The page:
I think often of how the genre of science fiction has matured over the one hundred-odd years it has been around. In its earliest days it was almost entirely literary. It was also almost entirely short stories. This was the fuel of the magazines like “Amazing Stories”. Many of the greatest authors within the genre would start by publishing short form science fiction in a magazine. In the current times it has morphed into multiple websites allowing aspiring writers of the fantastical the opportunity to dazzle with fewer words than a novel. I am one who enjoys this kind of economical storytelling. It gets in, does its thing, and moves on. A perfume inspired by all of this, Ellis Brooklyn Sci Fi, feels like its own version of something found in Amazing Stories.
Ellis Brooklyn is one of the best new perfume brands of the last year. Bee Shapiro founded it in 2016 and in 2017 really stepped things up. The early release Rives was a fantastic classic fougere. Sci Fi was the end of year release and it is also excellent. Ms. Shapiro is a beauty writer at the New York Times and, at some point, she must have crossed paths with perfumer Jerome Epinette. However they teamed up M. Epinette has been an ideal partner for Ms. Shapiro. Sci Fi is another example of it.
So far for his work on Ellis Brooklyn M. Epinette works by framing a strong central note within a frame of notes which allow it to expand only within the confines of that frame. The keynote for Sci Fi is vanilla which is framed by citrus, green tea, freesia, and cedar.
Sci Fi opens with a tart citrus accord where the bitter orange nature of bergamot is enhanced. I admit I was expecting the vanilla to rise to form a creamsicle kind of feel. Instead M. Epinette adds the other two legs of his frame as a transparent green tea and fresh floral freesia flank the citrus. Then the vanilla comes forward and interacts with all three simultaneously. Taking what could have been a nondescript orange vanilla perfume into something with verve, from the tea and freesia energizing it beyond that. A synthetic cedar closes the frame providing a clean woodiness for the previous accord to rest upon.
Sci Fi has 10-12 hour longevity and average sillage.
I am again impressed at the work Ms. Shapiro and M. Epinette are producing. While Sci Fi might not seem futuristic it is an Amazing Story of how to do excellent perfume.
Disclosure: This review is based on a sample provided by Sephora.
Going fragrance shopping at the mall used to be a terribly depressing experience. It seemed like all the fragrance counters were covered in the same brands and bottles. Sometime in the last couple of years something changed and a few of the stores decided to strike out in a different direction. One of those stores is Sephora. Just about three years ago they expanded by adding in some carefully curated well-known niche brands. This has been followed with expansion into some equally well-chosen independent brands. I don’t know for sure who is doing the selection but that person, or persons, deserves a round of applause. I receive a quarterly box of samples from Sephora. It is one of my most eagerly awaited arrivals because there seem to be new discoveries within, every three months. In my midsummer box one of those discoveries was the new brand Ellis Brooklyn.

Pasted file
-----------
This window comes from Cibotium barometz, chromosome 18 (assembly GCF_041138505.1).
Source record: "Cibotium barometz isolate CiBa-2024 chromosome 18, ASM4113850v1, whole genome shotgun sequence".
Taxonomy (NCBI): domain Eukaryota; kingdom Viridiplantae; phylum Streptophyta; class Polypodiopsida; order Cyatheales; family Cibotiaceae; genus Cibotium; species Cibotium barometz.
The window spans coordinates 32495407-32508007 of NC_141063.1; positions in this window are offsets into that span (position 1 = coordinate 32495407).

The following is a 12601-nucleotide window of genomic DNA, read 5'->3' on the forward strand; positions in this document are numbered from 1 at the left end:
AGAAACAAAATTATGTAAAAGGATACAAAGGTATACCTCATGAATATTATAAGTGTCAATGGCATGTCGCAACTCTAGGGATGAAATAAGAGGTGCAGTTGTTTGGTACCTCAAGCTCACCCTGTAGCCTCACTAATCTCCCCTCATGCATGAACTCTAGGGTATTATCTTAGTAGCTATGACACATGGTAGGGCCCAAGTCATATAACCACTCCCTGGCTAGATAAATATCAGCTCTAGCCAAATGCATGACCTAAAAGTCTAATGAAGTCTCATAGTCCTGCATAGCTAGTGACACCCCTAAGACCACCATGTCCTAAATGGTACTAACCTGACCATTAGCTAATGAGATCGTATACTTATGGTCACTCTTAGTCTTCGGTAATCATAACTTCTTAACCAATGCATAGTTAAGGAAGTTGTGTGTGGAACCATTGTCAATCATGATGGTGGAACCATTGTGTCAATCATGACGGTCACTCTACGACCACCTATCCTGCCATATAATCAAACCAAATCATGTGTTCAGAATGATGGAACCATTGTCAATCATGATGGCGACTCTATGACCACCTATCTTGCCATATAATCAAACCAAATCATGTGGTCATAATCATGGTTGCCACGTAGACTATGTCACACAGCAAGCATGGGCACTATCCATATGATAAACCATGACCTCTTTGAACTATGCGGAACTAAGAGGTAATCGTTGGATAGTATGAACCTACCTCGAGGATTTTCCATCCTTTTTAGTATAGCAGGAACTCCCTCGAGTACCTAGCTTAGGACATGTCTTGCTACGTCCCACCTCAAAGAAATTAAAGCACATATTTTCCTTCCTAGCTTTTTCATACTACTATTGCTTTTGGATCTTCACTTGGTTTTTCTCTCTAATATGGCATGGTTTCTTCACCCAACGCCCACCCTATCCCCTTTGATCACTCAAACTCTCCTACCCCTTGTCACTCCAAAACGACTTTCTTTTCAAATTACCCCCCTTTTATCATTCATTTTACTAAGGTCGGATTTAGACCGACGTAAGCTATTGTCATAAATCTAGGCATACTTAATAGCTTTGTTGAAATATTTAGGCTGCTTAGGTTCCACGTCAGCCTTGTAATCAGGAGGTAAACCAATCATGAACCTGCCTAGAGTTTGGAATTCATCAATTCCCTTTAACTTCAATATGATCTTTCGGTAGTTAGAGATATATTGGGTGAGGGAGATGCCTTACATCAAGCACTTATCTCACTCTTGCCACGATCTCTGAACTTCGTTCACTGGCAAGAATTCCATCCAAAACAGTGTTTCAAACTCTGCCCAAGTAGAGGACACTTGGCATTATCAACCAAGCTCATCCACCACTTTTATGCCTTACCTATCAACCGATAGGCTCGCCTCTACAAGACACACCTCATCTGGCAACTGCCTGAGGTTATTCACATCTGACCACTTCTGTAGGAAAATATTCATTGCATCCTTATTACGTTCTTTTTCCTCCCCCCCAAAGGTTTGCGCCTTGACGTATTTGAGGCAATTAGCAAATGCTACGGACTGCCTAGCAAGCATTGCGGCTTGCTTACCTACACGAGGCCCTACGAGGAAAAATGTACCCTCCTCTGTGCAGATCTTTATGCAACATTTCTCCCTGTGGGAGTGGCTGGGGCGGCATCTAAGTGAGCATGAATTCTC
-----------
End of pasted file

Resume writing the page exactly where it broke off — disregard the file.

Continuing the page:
Ellis Brooklyn was founded about a year ago by New York Times beauty writer Bee Shapiro. As a professional she had a deep knowledge of whom she might like to work with on her perfume line. She probably couldn’t have made a better choice than perfumer Jerome Epinette. One reason for that is M. Epinette is perhaps the best perfumer to help build a distinctive brand aesthetic. Ms. Shapiro wanted her line to be “fresh”. Fresh can be one of those descriptors which has become sort of meaningless because of its overuse. What I can say through the first five Ellis Brooklyn releases is Ms. Shapiro and M. Epinette have a better understanding of the word than most.
Fable crackles with green floral energy and woods. Myth does the same with white flowers. Raven takes rhubarb and patchouli without becoming weighted down. Rrose is a crisp vanilla rose which seems like it shouldn’t ever come together, but it does. I have liked all of these but it is the newest release Rives I have fallen for.
Rives is a fresh fougere in what is becoming the Ellis Brooklyn style. What I mean by that is M. Epinette draws distinct boundaries with specific notes to allow other ingredients to expand within. For a crisp fougere the expansive ingredient will be lavender. The four sides of the frame to contain it are petitgrain, neroli, cashmeran, and a suede leather accord. The lavender pushes up against the neroli and petitgrain in a typical fougere opening phase. It gets less typical as the opaque suede accord arrives. As with Rrose and the vanilla the leather is something which could weigh everything down. M. Epinette manages to make these heavier notes retain their strength without overwhelming. The cashmeran is its characteristic blond woody self as the frame around the lavender snaps into place.
Rives has 8-10 hour longevity and moderate sillage.
I recently took someone on a perfume sniffing trip to the mall. I was excited to take someone who is just discovering the wide world beyond the department store into Sephora. She went home with a bag of samples. The one bottle she bought was Ellis Brooklyn Rives. Ms. Shapiro has provided yet another reason why fragrance shopping in the mall is much less of a wasteland.
Disclosure: this review was based on a sample provided by Sephora.